By standards, we mean guidelines or preferred approaches that are not necessarily mandatory. In contrast, when referring to regulations we mean mandatory rules that must be followed, such as government-imposed requirements through laws. It should go without saying that as a professional, you’re required to follow all applicable laws and rules that apply to your industry, organization, or project. Every industry has standards and regulations. Knowing which ones affect your project before you begin work will not only help the project to unfold smoothly, but will also allow for effective risk analysis.

Figure 1.3: Areas of expertise that a project manager should bring to the project team.

Some projects require specific skills in certain application areas. Application areas are made up of categories of projects that have common elements. They can be defined by industry group (policing, emergency management, etc.), department (Administration, Street Crime Unit, Forensic, and Traffic Unit etc.). These application areas are usually concerned with disciplines, regulations, and the specific needs of the project, the customer/client, or the industry. For example, most government agencies have specific procurement rules that apply to their projects that wouldn’t be applicable in the software industry. Since today’s fast-paced advances can leave you behind fairly quickly if you don’t stay abreast of current trends.

Having some level of experience in the application area you’re working in will give you an advantage when it comes to project management. While you can call in experts who have the application area knowledge, it doesn’t hurt for you to understand the specific aspects of the application areas of your project.

Understanding the Project Environment

There are many factors that need to be understood within your project environment (Figure 1.4)[4]. At one level, you need to think in terms of the cultural and social environments (i.e., people, demographics, and education). The international and political environment is where you need to understand about different countries’ cultural influences. Then we move to the physical environment; here we think about time zones. Think about different countries and how differently your project will be executed whether it is just in your country or if it involves an international project team that is distributed throughout the world in five different countries.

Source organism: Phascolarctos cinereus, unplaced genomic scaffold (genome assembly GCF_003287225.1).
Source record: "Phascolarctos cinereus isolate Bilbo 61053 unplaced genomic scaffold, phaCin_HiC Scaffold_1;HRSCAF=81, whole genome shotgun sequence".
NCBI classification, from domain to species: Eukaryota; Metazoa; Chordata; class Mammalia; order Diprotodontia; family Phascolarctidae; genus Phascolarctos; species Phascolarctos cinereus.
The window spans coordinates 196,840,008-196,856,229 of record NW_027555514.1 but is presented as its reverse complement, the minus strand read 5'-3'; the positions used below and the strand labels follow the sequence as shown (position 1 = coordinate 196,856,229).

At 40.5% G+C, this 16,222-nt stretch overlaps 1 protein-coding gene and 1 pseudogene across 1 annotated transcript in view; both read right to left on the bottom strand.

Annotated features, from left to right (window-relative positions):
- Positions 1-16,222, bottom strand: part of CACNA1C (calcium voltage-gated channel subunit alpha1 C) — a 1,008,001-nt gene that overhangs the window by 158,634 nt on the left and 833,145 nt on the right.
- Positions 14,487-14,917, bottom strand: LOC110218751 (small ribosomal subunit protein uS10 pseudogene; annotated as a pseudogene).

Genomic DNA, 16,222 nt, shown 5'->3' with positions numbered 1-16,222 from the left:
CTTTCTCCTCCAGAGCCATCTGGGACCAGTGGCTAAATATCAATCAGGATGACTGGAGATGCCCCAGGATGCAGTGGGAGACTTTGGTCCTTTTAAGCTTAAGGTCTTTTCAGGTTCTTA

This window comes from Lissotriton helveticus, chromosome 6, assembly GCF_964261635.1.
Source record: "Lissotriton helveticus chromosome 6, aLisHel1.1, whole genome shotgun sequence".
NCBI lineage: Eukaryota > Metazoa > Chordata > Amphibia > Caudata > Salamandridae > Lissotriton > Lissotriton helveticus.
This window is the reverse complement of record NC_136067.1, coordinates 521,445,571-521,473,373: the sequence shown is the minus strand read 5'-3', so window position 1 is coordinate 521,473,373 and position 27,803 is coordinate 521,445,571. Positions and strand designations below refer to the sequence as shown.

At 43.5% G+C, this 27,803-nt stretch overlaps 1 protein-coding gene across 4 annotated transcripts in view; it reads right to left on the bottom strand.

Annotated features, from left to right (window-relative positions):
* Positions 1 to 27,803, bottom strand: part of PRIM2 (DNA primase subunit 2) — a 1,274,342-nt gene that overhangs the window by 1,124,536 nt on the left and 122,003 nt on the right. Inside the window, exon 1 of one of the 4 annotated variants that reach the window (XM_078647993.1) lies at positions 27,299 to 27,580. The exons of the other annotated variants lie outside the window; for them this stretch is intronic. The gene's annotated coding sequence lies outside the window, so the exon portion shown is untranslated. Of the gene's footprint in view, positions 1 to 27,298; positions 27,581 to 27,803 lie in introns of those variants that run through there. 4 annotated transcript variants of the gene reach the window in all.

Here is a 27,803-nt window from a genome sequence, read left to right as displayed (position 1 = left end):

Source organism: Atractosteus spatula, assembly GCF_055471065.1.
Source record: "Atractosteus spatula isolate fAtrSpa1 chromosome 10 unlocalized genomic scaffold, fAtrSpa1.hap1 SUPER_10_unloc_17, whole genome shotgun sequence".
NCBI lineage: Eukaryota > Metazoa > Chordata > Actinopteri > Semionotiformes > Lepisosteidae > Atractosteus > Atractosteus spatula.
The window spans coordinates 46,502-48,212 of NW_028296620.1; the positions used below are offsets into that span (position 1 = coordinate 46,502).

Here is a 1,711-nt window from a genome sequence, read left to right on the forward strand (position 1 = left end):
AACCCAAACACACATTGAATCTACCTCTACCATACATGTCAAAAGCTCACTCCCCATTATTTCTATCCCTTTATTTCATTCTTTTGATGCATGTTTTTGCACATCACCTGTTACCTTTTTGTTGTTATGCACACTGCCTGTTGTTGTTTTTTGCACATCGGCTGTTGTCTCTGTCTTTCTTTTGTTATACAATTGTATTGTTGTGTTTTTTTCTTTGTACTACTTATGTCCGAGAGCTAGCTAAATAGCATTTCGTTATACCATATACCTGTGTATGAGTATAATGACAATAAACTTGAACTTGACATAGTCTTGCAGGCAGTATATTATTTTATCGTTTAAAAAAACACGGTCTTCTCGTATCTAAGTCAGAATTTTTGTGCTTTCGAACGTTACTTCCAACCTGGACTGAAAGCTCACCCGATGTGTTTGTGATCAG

Figure 1.4: The important factors to consider within the project environment.

Of all the factors, the physical ones are the easiest to understand, and it is the cultural and international factors that are often misunderstood or ignored. How we deal with clients, customers, or project members from other countries can be critical to the success of the project. For example colours have different meanings in different cultures. White, which is a sign of purity in North America (e.g., a bride’s wedding dress), and thus would be a favoured background colour in North America, signifies death in Japan (e.g., a burial shroud). Table 1.1
[5]Summarizes different meanings of common colours.

Table 1.1: The meaning of colours in various cultures.


United States






Danger, stop


Anger, danger




Sadness, melancholy

Heavens, clouds


Virtue, faith, truth

Freedom, peace


Novice, apprentice

Ming dynasty, heavens

Future, youth, energy

Fertility, strength




Birth, wealth

Grace, nobility

Happiness, prosperity




Death, purity




Project managers in multicultural projects must appreciate the culture dimensions and try to learn relevant customs, courtesies, and business protocols before taking responsibility for managing an international project. A project manager must take into consideration these various cultural influences and how they may affect the project’s completion, schedule, scope, and cost.

Management Knowledge and Skills

As the project manager, you have to rely on your project management knowledge and your general management skills. Here, we are thinking of items like your ability to plan the project, execute it properly, and of course control it and bring it to a successful conclusion, along with your ability to guide the project team to achieve project objectives and balance project constraints.

There is more to project management than just getting the work done. Inherent in the process of project management are the general management skills that allow the project manager to complete the project with some level of efficiency and control. In some respects, managing a project is similar to running a business: there are risk and rewards, finance and accounting activities, human resource issues, time management, stress management, and a purpose for the project to exist. General management skills are needed in every project.

Interpersonal Skills

Last but not least you also have to bring the ability into the project to manage personal relationships and deal with personnel issues as they arise. Here were talking about your interpersonal skills as shown in Figure 1.5.